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Old 06-16-2016, 12:38 AM   #9
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Definitely going to look into the door. See what I can come up with here. I have to head out of town for a couple days, then work on getting this thing here next week.
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Old 06-16-2016, 12:56 AM   #10
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Just as a reference in answer to your question 'what is a Dayton rim' ... (with pictures for comparison)

Dayton or Budd? The eternal question. |
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Old 06-16-2016, 08:22 AM   #11
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Ahhh yes, I see those Dayton styles on older buses. I've generally had them on an "avoid" list. Many "what bus to buy" type of online articles advise to stay away from that kind of rim...I just kind of took their word for it...lol.

So, my bus definitely doesn't have those.
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Old 06-16-2016, 08:38 AM   #12
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I'll add this here for completion and to keep the wheel conversation going. Here's the thread on skoolie.net about wheel types:
Wheel types: Dayton and Budd pros, cons and other info

It lays out some pros, cons and photos as well.
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Old 06-16-2016, 10:17 AM   #13
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If you start looking for 19.5 rims, make sure you let them know you are looking for the big 10 bolt pattern, not the more common, small 10 that comes on all the newer ford f550 and 450 trucks.
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Old 06-16-2016, 11:04 AM   #14
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I am going to explore the door option today, as I am heading over to my shop. It would require modding the whole deal, but buying 19" wheels/tires and or modding rims, etc all have cost, so either way putting inside requires cash. The only non cash option is airing everything down and squeezing it in there. For the no cost factor, it would be great if it worked.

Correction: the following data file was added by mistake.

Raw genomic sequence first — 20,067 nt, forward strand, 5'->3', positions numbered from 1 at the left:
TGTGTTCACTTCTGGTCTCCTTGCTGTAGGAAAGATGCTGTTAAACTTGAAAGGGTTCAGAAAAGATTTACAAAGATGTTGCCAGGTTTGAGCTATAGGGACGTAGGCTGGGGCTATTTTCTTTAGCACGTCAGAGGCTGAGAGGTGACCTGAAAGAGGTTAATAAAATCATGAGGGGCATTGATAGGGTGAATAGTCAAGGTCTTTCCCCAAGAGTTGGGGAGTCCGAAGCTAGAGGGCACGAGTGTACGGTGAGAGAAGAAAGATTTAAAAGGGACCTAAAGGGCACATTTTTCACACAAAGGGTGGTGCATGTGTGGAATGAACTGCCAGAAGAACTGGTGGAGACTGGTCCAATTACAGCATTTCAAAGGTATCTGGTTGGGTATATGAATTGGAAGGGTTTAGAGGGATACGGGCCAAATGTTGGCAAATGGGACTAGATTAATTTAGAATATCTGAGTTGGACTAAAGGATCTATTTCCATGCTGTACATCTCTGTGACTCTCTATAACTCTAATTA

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Old 06-16-2016, 02:09 PM   #15
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I actually Love the dayton rims.. if you bang up a Rim they are cheapo and everywhere...

if you get a flat on a steer... one man CAN handle a dayton rim to make a swap of a tandem to the steer axle to limp you to a safe place without a truckdown service..

you can also carry a spare with daytons..

the ones that are on most people;s Avoid List are the old split rim daytons or the tab rim datytons which both used inner-tubes.. thos have been gone out of production since the early 80s and were required removed from semi trucks by I think it was 88 or 90.. but Dayton rims are mainly on older busses.. Budd's are common on a lot of busses in this forum (I have dayton's) and on all new stuff its hub-pilot style rims..

does your bus have full air ride suspsension ? if so flattening the air bag suspension is usually good for 3-6" depending on the bag setup.. mine is rear only but I tried letting al lthe air out of mine as an experiment for you and I Lost about 4-5" of height off my rear... I dont have front air suspension but I could easily see getting 4-5" by letting Most of the air outr of the steers.. mine are 11R22.5 fronts so a pretty tall tire...

-Christopher
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Old 06-16-2016, 05:23 PM   #16
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I have the old tube style Dayton's and from everything I have gathered is that I am stuck with my 9r20's.
Is there an acceptable swap out rim to go radial?
I am looking into changing the rear end but I want it to be one (hub,rim,tire) that I can change my front end to also?
Or find a way to update my tubed Dayton's to tubeless.
I have been told that 10r22.5 would work but my rims need a tube so if I did change to tubeless tire size I would still need a tube and boot?
Any ideas. Any comment's good or bad is appreciated and you won't hurt my feelings cause I have been chasing this dog for awhile?
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Old 06-16-2016, 05:53 PM   #17
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Quote:
Originally Posted by RC000E View Post